The U.S. Senate is expected to deliver a vote on the Federal Marriage Amendment today. The constitutional amendment needs two-third majority, 67 votes, to pass although it currently has less than half of Senate votes. At least 60 Senators must vote on the issue to prevent a filibuster.
On Tuesday, some proponents of the amendment were looking to gain wider support for the FMA and considered omitting its second sentence, which many believe would remove the possiblity for states to decide on the issue of same-sex civil unions. Democrats have agreed to vote on the amendment only if the language is not changed.
Meanwhile, supporters of the amendment have been flooding the Main Capital Switchboard with calls urging their Senators to vote for the FMA. Sen. Ben Campbell's Washington office received about 500 calls per hour while Alabamas Sen.Jeff Sessions reported receiving roughly 1,500 calls supporting the amendment and only 30-40 opposed. Many calls were a part of a pro-family initiative Sunday which called on Christians to especially urge undecided Senators to vote for the FMA.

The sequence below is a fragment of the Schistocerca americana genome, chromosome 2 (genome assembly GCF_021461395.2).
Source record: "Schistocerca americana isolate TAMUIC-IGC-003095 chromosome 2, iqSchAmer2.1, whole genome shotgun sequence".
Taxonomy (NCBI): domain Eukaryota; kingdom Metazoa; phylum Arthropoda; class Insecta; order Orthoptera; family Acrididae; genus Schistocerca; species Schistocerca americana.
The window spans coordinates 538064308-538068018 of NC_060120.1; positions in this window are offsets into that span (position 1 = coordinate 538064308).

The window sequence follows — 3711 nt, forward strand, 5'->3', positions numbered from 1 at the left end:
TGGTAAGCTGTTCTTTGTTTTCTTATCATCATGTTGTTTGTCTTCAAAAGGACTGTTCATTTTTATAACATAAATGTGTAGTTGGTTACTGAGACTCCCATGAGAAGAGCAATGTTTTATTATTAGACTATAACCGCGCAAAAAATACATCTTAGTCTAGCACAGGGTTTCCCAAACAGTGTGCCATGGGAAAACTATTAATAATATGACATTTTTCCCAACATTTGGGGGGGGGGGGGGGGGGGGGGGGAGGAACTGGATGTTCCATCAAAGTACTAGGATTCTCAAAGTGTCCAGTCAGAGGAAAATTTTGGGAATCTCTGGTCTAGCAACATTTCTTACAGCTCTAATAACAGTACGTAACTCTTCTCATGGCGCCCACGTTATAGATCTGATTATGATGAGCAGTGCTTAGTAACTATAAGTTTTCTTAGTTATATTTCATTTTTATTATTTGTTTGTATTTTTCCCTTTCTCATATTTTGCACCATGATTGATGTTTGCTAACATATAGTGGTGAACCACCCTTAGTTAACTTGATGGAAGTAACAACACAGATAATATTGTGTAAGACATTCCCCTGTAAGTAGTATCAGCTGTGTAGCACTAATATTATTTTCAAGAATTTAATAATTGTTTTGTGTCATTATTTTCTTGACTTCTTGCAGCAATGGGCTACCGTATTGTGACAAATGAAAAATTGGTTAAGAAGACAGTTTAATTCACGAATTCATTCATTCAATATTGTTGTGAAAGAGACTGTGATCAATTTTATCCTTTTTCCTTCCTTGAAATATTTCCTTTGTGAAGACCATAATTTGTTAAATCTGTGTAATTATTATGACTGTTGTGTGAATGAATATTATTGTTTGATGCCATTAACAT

Some Senators say they oppose same-sex "marriages" but want to leave the issue up to the states.
Sen. Rick Santorum said in response, "What those who suggest that we leave it to the states are suggesting is [that we] leave it to the state courts. That's always been the secret weapon of those who want to change our culture and change our laws without going through the process.